Food for Thought

Mar 1, 2008

“Here’s your MPC (most placeable candidate), here is your script, and here’s the list of 100 companies I want you to call and present him to between 9 am and 4 pm tomorrow. By the way, if you do not get through the entire list, don’t bother coming to me at 4 pm, or come to work the next day for that matter.”

I was in shock. This was only day three of my employment as an account executive with a national franchised recruiting firm, and I had actually quit outstanding employment to accept this position and enter “the exciting world of search and recruiting.” (As many know, most end up in this business by asking to be placed). I didn’t realize that my training involved being thrown to the wolves, and I was now wondering if I had made a big mistake. I was being asked to jump on the telephone and cold call 100 business leaders and make a fool of myself as I fumbled through my script describing my first candidate. And this was supposedly a “profession??”

I didn’t realize it at the time, but getting on that telephone and making hundreds of calls and, yes, fumbling around, is the only way to learn this business. There is NO OTHER WAY to succeed. As difficult as it was for me to accept, success only comes from putting my words into the ears (note: “ears” not “eyes” as with email or written material such as resumes) of people who can hire someone, and also authorize payment of a significant amount of money. As my manager told me at the end of a frustrating day of plowing through my 100 calls for that day: “If I could take an IV with 10,000 calls in it and inject it into your arm, you would understand.”

That office I was employed by in the early 1980s produced at a top 5% level for the entire industry. We had $200K annual cash in production per desk, for ten desks, almost phenomenal numbers for that time. Each desk was required to produce two managerial/professional level placements per month or that recruiter was terminated. That seemed harsh to many at the time, but I had been in the Marines, so I knew better than most the value of tough and uncompromising standards. It paid off. It was the manager’s insistence on us getting on the telephone and staying there that was the key.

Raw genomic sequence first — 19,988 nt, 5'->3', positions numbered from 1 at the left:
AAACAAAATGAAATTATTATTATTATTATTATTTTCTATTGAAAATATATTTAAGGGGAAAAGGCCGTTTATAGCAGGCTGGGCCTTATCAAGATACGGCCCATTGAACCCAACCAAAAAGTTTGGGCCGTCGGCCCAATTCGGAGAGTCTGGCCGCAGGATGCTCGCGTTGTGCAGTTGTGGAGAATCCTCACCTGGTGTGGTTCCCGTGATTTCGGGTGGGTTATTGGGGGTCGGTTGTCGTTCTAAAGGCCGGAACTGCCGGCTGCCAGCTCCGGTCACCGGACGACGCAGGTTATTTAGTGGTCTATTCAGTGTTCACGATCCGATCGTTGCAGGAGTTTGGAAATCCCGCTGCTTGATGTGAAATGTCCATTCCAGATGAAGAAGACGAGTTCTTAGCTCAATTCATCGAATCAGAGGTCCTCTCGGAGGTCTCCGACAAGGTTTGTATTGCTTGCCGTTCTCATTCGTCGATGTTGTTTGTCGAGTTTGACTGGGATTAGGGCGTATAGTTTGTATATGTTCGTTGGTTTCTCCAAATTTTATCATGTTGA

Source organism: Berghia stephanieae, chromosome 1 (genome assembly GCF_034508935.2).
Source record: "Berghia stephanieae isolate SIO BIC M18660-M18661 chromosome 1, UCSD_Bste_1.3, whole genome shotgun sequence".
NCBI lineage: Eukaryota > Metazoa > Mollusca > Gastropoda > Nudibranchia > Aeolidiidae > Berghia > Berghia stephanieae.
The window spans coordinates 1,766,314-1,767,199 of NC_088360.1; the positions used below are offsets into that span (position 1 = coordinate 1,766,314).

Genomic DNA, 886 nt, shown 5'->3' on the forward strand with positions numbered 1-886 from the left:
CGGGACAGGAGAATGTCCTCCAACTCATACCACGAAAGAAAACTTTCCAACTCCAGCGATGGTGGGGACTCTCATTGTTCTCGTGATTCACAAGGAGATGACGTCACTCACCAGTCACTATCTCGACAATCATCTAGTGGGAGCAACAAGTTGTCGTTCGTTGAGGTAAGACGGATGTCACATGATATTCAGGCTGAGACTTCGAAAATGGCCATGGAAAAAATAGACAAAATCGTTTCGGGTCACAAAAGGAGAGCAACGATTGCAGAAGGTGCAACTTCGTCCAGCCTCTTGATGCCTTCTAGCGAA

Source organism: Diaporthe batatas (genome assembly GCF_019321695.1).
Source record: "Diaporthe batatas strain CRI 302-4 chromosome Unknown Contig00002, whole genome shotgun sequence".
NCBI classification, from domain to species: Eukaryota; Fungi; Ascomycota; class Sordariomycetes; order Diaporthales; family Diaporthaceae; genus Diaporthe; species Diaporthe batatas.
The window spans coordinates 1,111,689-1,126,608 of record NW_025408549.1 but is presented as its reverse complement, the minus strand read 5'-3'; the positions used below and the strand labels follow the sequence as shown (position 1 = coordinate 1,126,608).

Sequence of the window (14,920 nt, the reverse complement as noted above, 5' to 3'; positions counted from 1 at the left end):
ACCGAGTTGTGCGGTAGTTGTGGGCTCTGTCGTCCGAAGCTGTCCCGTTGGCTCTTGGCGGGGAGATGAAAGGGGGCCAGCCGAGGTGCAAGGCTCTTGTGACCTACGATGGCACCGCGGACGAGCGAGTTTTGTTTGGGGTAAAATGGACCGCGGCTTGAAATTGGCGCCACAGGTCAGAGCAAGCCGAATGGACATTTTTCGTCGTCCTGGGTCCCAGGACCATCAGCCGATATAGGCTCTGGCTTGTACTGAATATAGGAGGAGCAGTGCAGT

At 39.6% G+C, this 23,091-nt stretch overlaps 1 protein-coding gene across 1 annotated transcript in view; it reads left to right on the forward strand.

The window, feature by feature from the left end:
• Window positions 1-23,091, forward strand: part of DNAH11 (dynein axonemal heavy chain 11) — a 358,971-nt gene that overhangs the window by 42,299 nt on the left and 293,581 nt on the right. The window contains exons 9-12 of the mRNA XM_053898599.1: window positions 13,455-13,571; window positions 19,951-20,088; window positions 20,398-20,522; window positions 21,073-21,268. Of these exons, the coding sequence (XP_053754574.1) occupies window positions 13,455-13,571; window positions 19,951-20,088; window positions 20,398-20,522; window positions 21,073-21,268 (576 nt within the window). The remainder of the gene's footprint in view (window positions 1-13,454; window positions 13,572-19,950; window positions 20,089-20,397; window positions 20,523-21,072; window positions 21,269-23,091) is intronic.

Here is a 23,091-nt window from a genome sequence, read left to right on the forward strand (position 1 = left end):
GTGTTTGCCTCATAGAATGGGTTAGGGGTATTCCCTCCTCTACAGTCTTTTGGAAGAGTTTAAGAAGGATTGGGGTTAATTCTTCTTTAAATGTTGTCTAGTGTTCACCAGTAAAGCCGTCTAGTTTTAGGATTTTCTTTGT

Today, I believe nothing has changed regarding the telephone and our business. Cold calling and call volume remain the staples of this business, and it’s a misguided belief that that has changed. This is causing the downfall of previously successful practitioners and the failure of new people in our business. I strongly believe there remains no other path to success than the telephone, and alternative means of communication such as email, text messaging and other ways to avoid direct confrontation, are killing our business. Don’t do it! If you are new to our business, resign yourself to this: if you desire success, you must make between 70 and 100 outbound cold calls to business leaders each day, every day, for the next two years. If you are not going to do that, you will fail.

Here are some questions to consider: Do you “debrief” an interview with a candidate or employer through email? Do you use email to “close” a placement? Do you use email to prepare a candidate for an interview? Do you have this illusion that when an employer says “email the resume to me today and I’ll get back to you tomorrow about scheduling an interview” that you are actually going to get the interview?

Live (or die) by this: Every time you use email in a placement process, your probabilities of success diminish significantly.

Anything in our business that can be accomplished by using the telephone should be done through the telephone. Before performing any task, ask yourself this question “Can this be done by telephone?” (Note: do not ask yourself “can this be done more efficiently by email?” because it is too easy to answer “yes”). The telephone is obviously tougher than email, especially in this age of remote communication, but only telephonic communication allows you the ability to address and overcome objections immediately, before the prospect has the chance to create an argument which can defeat your purpose. Additionally, only the telephone allows you the ability to use voice inflection, and to ask closing questions. Finally, only the telephone allows you the ability to put words directly into the ears (and minds) of people who can hire your candidates and pay your fees!

Neil McNulty is president of McNulty Management Group (MMG), ( , a firm which uses, and licenses placement firms to use, its proprietary “30/30 Placement Programâ„¢”, the nation’s most effective method for placing transitioning military personnel into civilian employment within thirty days and within thirty miles of where the transitioning military person desires to live. MMG is accepting new30/30 licensees for 2008. Call 757-460-0510 for details.